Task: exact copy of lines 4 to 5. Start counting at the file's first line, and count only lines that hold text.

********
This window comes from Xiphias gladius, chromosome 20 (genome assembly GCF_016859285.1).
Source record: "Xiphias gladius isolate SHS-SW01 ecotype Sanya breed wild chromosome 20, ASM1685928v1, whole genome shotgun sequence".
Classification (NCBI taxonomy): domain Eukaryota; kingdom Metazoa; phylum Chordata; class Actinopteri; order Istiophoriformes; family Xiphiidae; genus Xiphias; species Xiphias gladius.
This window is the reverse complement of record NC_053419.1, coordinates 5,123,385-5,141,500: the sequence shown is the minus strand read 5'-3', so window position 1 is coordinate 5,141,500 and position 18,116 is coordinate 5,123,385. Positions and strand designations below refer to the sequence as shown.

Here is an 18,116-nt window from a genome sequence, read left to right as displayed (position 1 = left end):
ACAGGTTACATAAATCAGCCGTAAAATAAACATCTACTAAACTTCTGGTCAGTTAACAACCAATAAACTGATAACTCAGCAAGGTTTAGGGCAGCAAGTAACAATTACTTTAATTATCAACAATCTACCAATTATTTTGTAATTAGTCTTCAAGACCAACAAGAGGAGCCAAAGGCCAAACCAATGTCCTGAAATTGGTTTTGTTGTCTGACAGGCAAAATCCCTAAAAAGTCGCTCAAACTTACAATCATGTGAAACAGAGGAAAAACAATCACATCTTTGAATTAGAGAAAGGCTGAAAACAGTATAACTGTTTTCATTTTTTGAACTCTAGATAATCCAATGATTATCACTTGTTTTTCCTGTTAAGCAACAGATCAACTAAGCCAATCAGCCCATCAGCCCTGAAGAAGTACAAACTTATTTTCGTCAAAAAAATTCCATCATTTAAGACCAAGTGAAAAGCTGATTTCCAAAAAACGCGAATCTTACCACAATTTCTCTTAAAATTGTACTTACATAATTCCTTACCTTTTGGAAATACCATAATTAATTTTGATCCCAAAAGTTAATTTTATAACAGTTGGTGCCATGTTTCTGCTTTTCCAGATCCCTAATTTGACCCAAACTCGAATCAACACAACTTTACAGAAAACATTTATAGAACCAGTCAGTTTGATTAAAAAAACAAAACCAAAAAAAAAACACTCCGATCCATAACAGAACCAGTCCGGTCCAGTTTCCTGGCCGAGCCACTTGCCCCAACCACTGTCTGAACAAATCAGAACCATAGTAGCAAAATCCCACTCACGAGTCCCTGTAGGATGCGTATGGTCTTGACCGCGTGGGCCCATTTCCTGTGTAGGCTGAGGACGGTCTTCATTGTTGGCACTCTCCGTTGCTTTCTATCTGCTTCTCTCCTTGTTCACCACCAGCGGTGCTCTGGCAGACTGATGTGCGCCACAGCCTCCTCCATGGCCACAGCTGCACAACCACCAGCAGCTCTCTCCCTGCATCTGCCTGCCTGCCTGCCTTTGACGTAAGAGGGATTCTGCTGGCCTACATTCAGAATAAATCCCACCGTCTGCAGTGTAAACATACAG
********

This window is the reverse complement of record NC_053419.1, coordinates 5,123,385-5,141,500: the sequence shown is the minus strand read 5'-3', so window position 1 is coordinate 5,141,500 and position 18,116 is coordinate 5,123,385. Positions and strand designations below refer to the sequence as shown.

Here is an 18,116-nt window from a genome sequence, read left to right as displayed (position 1 = left end):